There has been much debate in recent years regarding the underlying reasons that men still outnumber women in the C-Suite by a large margin. Some theories are quite controversial, such as beliefs that executive men subconsciously dismiss women’s opinions, that women are less willing to take on high-stress roles due to family obligations, and that even if they’re willing to take on such roles higher-level executives will assume they either aren’t interested or can’t handle them.
I don’t wish to debate these theories in this post. Instead, I wish to raise the question of whether women (in general, particularly women in business) experience a deficiency of belief in our own worthiness, and if this may be a large part of what is holding women back from C-Suite assignments.
In a nutshell, I’m wondering if we are holding ourselves back.
It was this infographic from EngineeringDegree.net that led to my pondering:
Created by: EngineeringDegree.net
While most of this data is disconcerting, there were three glaring items in this set of data that truly concern me:
1. The steep drop in girls’ self-confidence over the course of just a few years
2. The fact that by the age of just 15 (10th grade) almost half of all girls don’t feel confident about themselves
3. That when reminded they are a girl prior to taking a test, they score 20% lower than when they don’t even think about their gender.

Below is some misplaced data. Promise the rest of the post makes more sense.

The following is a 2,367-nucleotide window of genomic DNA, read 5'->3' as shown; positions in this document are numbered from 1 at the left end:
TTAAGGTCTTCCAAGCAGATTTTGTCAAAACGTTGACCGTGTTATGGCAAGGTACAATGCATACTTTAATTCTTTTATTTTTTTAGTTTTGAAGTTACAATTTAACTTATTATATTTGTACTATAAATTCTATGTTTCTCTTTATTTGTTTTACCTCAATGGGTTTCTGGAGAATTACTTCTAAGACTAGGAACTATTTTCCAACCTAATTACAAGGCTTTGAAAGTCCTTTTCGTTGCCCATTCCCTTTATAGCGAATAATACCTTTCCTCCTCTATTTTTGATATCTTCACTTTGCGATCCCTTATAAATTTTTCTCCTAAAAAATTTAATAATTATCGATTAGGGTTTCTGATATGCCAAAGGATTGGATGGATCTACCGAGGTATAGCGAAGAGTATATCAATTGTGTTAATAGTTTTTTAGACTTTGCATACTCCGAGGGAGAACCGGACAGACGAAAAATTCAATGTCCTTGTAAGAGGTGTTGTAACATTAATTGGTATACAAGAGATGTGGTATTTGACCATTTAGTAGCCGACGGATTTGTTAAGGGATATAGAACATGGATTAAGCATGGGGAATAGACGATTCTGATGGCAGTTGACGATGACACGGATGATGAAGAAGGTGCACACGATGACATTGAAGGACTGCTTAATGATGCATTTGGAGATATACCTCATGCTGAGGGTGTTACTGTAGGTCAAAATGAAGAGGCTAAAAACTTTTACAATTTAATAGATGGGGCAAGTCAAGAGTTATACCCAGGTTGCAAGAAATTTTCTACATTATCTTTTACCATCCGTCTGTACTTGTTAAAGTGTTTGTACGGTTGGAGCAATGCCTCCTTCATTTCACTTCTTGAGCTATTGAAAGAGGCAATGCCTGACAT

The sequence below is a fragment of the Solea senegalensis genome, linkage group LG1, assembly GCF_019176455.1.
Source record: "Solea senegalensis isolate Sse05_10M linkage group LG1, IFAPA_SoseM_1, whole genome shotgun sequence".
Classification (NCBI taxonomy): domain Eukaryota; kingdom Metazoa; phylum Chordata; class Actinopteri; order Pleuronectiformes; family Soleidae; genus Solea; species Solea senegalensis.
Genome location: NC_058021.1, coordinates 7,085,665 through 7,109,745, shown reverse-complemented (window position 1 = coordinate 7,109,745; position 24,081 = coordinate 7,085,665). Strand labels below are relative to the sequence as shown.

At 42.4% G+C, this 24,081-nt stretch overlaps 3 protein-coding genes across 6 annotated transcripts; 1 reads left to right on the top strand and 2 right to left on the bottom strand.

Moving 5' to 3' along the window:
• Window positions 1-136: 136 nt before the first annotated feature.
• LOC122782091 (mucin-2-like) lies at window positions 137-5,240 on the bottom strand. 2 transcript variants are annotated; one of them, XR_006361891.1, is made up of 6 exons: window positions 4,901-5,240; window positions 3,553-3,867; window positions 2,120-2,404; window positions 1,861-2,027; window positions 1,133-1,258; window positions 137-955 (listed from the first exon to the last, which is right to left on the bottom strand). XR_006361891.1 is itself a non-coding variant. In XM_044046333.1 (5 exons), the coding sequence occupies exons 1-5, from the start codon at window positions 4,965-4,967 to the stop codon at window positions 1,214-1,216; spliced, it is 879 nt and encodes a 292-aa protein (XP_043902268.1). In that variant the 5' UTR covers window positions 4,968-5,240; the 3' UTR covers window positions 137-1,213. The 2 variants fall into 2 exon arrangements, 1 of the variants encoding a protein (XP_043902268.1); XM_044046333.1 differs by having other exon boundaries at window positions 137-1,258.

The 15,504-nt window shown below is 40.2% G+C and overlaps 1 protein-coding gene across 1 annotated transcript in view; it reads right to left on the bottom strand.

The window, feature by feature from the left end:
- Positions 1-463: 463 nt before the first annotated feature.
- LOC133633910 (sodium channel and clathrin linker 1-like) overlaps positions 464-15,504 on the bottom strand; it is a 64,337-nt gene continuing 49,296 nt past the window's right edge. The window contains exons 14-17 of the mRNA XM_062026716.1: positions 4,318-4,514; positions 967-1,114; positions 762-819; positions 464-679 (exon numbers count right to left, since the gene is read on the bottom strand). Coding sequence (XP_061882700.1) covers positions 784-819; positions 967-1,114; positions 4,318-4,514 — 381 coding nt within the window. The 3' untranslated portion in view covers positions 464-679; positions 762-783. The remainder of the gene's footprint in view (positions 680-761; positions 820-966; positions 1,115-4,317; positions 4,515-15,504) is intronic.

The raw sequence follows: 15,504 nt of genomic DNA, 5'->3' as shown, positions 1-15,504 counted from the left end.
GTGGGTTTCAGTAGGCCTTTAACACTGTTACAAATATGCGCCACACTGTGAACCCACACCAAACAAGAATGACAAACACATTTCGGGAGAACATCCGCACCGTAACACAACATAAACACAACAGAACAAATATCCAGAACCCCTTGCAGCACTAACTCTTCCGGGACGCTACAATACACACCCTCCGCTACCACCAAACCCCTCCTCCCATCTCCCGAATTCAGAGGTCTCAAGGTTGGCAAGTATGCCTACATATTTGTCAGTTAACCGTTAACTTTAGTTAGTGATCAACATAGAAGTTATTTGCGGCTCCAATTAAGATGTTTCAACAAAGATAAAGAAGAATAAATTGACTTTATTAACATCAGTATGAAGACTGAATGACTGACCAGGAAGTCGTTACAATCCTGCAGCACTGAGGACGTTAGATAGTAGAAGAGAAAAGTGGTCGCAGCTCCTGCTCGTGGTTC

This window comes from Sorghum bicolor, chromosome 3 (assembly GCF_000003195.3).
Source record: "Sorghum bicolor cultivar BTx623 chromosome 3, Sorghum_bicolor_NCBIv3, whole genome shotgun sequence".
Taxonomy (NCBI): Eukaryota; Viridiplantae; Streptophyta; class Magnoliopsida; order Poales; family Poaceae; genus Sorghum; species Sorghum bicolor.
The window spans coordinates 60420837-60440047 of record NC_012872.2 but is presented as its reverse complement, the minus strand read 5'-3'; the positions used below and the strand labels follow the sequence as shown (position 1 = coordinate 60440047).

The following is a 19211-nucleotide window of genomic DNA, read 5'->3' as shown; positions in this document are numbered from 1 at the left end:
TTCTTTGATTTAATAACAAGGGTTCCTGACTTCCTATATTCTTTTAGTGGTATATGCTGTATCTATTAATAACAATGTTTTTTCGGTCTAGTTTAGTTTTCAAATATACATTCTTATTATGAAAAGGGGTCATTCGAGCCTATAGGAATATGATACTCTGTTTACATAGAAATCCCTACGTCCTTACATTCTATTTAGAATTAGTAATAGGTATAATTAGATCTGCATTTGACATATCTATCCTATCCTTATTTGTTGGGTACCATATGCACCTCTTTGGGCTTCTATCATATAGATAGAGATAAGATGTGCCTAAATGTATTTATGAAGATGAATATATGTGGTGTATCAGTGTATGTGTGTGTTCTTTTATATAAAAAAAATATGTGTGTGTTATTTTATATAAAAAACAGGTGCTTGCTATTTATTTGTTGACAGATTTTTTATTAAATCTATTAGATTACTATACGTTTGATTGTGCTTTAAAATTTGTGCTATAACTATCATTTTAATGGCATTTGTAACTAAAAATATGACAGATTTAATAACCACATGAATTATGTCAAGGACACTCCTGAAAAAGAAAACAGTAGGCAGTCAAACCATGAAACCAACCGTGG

So my question is this: is there an underlying sense of unworthiness that somehow becomes instilled in girls at an early age? Why does just thinking about the fact that you are a girl cause a girl to score 20% lower on a test? Are we given messages at an early age that as girls we are not as worthy of success as boys? And if so, does this belief system lie within women throughout our careers and impact whether or not we ask for promotions, more money, more responsibility, and ultimately a C-Suite role?
If there is even a remote possibility that this is the case, then how do we as adults, as leaders, as educators, and most importantly as parents address this? How do we ensure that not only do young girls feel confident in themselves, but they feel fully worthy of success in all its forms?
Because the greatest tragedy for us as women would be to go through life being less than we are meant to be. We are all worthy – every single one of us – of being our fully actualized, transcendent True Selves!
What do you think?
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